Alex Noren and Webb Simpson shared the lead at 4-under 66 in steady wind on a penal PGA National golf course, and felt as though they had to work hard for it. Both dropped only one shot Thursday, which might have been as great an accomplishment as any of their birdies.

    ''When you stand on certain tee boxes or certain approach shots, you remember that, 'Man, this is one of the hardest courses we play all year, including majors,''' said Simpson, who is playing the Honda Classic for the first time in seven years.

    Only 20 players broke par, and just as many were at 76 or worse.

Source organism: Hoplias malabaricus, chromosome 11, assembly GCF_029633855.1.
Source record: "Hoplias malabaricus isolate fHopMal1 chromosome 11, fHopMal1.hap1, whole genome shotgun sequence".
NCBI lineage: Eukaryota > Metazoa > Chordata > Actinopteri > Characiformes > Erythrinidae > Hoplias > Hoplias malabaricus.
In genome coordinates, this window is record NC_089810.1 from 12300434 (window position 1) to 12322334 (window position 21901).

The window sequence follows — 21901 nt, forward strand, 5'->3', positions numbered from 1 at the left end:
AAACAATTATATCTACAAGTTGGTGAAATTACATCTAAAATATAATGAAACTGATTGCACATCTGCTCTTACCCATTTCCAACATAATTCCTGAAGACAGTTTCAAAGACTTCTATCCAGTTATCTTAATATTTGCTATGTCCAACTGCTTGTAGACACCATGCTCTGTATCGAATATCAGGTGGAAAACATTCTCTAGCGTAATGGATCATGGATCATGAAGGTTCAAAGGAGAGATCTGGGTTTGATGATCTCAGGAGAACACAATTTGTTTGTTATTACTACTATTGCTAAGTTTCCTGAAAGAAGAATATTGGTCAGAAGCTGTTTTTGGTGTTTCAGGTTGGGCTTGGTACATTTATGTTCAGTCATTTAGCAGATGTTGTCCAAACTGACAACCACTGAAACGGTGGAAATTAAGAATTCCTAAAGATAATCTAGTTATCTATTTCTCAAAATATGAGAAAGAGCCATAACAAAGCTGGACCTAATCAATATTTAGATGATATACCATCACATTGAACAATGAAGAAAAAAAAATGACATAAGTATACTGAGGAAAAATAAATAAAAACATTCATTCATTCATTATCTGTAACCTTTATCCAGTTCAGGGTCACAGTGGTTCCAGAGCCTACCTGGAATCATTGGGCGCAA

Woods had only one big blunder - a double bogey on the par-5 third hole when he missed the green and missed a 3-foot putt - in an otherwise stress-free round. He had one other bogey against three birdies, and was rarely out of position. Even one of his two wild drives, when his ball landed behind two carts that were selling frozen lemonade and soft pretzels, he still had a good angle to the green.

    ''It was very positive today,'' Woods said. ''It was a tough day out there for all of us, and even par is a good score.''

    It was plenty tough for Adam Scott, who again stumbled his way through the closing stretch of holes that feature water, water and more water. Scott went into the water on the par-3 15th and made double bogey, and then hit into the water on the par-3 17th and made triple bogey. He shot 73.